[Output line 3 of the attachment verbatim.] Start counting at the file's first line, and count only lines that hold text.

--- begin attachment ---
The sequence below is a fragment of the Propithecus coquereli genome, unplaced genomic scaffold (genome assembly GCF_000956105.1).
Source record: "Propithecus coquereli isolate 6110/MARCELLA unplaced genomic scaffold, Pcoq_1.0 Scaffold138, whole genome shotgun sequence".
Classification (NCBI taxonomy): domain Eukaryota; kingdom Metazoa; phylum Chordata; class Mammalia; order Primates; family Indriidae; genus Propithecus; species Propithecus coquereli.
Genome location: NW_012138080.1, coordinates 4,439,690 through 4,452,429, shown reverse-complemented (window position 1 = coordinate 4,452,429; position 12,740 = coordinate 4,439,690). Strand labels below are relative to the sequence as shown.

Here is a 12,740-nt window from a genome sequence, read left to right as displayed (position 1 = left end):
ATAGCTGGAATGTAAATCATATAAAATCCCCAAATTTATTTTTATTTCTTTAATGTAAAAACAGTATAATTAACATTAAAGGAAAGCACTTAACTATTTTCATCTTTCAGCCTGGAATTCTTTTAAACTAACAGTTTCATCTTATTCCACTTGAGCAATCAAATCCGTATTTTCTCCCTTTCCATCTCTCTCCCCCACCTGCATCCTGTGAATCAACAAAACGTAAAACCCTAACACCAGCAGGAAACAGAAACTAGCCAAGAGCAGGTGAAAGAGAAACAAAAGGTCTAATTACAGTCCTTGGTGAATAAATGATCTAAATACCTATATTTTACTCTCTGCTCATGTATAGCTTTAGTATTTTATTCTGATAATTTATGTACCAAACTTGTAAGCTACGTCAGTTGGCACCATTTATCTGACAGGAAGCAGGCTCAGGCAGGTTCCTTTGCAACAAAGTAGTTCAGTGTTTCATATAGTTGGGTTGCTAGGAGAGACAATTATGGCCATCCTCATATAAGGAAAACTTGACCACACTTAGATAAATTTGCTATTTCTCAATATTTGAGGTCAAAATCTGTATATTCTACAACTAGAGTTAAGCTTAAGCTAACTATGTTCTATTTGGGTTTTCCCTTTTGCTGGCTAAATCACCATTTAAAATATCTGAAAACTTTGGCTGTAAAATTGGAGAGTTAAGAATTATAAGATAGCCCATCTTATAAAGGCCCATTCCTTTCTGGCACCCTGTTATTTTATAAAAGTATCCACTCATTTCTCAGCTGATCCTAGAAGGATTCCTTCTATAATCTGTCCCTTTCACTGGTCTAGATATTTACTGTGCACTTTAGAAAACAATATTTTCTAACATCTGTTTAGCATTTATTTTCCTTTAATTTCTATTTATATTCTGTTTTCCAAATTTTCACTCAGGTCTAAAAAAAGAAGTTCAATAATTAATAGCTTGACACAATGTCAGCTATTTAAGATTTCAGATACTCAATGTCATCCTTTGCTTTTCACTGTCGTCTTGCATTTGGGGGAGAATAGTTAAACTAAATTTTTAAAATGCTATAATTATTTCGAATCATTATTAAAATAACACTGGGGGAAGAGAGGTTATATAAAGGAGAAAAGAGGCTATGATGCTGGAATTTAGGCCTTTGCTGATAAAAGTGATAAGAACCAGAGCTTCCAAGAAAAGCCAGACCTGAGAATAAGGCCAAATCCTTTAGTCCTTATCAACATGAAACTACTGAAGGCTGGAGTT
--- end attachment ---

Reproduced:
Classification (NCBI taxonomy): domain Eukaryota; kingdom Metazoa; phylum Chordata; class Mammalia; order Primates; family Indriidae; genus Propithecus; species Propithecus coquereli.